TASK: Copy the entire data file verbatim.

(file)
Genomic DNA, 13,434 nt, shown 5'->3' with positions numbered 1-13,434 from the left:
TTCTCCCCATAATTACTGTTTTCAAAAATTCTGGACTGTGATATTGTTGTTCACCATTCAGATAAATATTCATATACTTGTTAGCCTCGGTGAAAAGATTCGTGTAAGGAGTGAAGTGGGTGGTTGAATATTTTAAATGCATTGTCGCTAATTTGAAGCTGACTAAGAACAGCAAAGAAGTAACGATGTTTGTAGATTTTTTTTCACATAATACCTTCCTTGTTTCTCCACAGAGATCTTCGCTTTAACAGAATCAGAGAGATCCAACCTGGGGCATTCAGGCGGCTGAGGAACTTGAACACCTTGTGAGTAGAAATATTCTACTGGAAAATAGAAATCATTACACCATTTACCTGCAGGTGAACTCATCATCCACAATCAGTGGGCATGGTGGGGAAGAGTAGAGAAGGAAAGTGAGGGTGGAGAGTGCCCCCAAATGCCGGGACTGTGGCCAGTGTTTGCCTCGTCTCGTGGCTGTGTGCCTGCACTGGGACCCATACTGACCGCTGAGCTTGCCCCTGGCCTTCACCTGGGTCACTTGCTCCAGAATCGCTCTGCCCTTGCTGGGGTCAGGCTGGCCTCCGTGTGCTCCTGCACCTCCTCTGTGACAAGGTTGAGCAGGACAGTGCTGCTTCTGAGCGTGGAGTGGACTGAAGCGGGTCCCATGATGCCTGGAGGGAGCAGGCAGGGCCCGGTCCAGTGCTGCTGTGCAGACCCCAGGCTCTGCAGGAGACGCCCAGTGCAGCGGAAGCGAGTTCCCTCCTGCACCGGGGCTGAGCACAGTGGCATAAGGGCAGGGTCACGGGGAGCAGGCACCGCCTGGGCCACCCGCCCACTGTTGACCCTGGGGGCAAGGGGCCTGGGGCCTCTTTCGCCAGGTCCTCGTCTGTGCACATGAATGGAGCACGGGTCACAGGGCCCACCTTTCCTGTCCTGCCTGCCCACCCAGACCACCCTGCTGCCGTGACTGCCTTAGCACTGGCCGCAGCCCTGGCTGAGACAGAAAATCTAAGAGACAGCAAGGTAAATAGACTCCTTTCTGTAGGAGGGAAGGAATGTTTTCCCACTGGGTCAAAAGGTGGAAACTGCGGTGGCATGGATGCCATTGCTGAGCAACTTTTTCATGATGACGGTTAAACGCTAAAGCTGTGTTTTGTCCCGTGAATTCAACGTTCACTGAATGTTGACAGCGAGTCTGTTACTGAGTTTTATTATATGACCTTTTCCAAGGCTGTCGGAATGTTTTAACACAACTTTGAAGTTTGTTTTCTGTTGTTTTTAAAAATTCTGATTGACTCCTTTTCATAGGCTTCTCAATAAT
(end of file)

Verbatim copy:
Genomic DNA, 13,434 nt, shown 5'->3' with positions numbered 1-13,434 from the left:
TTCTCCCCATAATTACTGTTTTCAAAAATTCTGGACTGTGATATTGTTGTTCACCATTCAGATAAATATTCATATACTTGTTAGCCTCGGTGAAAAGATTCGTGTAAGGAGTGAAGTGGGTGGTTGAATATTTTAAATGCATTGTCGCTAATTTGAAGCTGACTAAGAACAGCAAAGAAGTAACGATGTTTGTAGATTTTTTTTCACATAATACCTTCCTTGTTTCTCCACAGAGATCTTCGCTTTAACAGAATCAGAGAGATCCAACCTGGGGCATTCAGGCGGCTGAGGAACTTGAACACCTTGTGAGTAGAAATATTCTACTGGAAAATAGAAATCATTACACCATTTACCTGCAGGTGAACTCATCATCCACAATCAGTGGGCATGGTGGGGAAGAGTAGAGAAGGAAAGTGAGGGTGGAGAGTGCCCCCAAATGCCGGGACTGTGGCCAGTGTTTGCCTCGTCTCGTGGCTGTGTGCCTGCACTGGGACCCATACTGACCGCTGAGCTTGCCCCTGGCCTTCACCTGGGTCACTTGCTCCAGAATCGCTCTGCCCTTGCTGGGGTCAGGCTGGCCTCCGTGTGCTCCTGCACCTCCTCTGTGACAAGGTTGAGCAGGACAGTGCTGCTTCTGAGCGTGGAGTGGACTGAAGCGGGTCCCATGATGCCTGGAGGGAGCAGGCAGGGCCCGGTCCAGTGCTGCTGTGCAGACCCCAGGCTCTGCAGGAGACGCCCAGTGCAGCGGAAGCGAGTTCCCTCCTGCACCGGGGCTGAGCACAGTGGCATAAGGGCAGGGTCACGGGGAGCAGGCACCGCCTGGGCCACCCGCCCACTGTTGACCCTGGGGGCAAGGGGCCTGGGGCCTCTTTCGCCAGGTCCTCGTCTGTGCACATGAATGGAGCACGGGTCACAGGGCCCACCTTTCCTGTCCTGCCTGCCCACCCAGACCACCCTGCTGCCGTGACTGCCTTAGCACTGGCCGCAGCCCTGGCTGAGACAGAAAATCTAAGAGACAGCAAGGTAAATAGACTCCTTTCTGTAGGAGGGAAGGAATGTTTTCCCACTGGGTCAAAAGGTGGAAACTGCGGTGGCATGGATGCCATTGCTGAGCAACTTTTTCATGATGACGGTTAAACGCTAAAGCTGTGTTTTGTCCCGTGAATTCAACGTTCACTGAATGTTGACAGCGAGTCTGTTACTGAGTTTTATTATATGACCTTTTCCAAGGCTGTCGGAATGTTTTAACACAACTTTGAAGTTTGTTTTCTGTTGTTTTTAAAAATTCTGATTGACTCCTTTTCATAGGCTTCTCAATAAT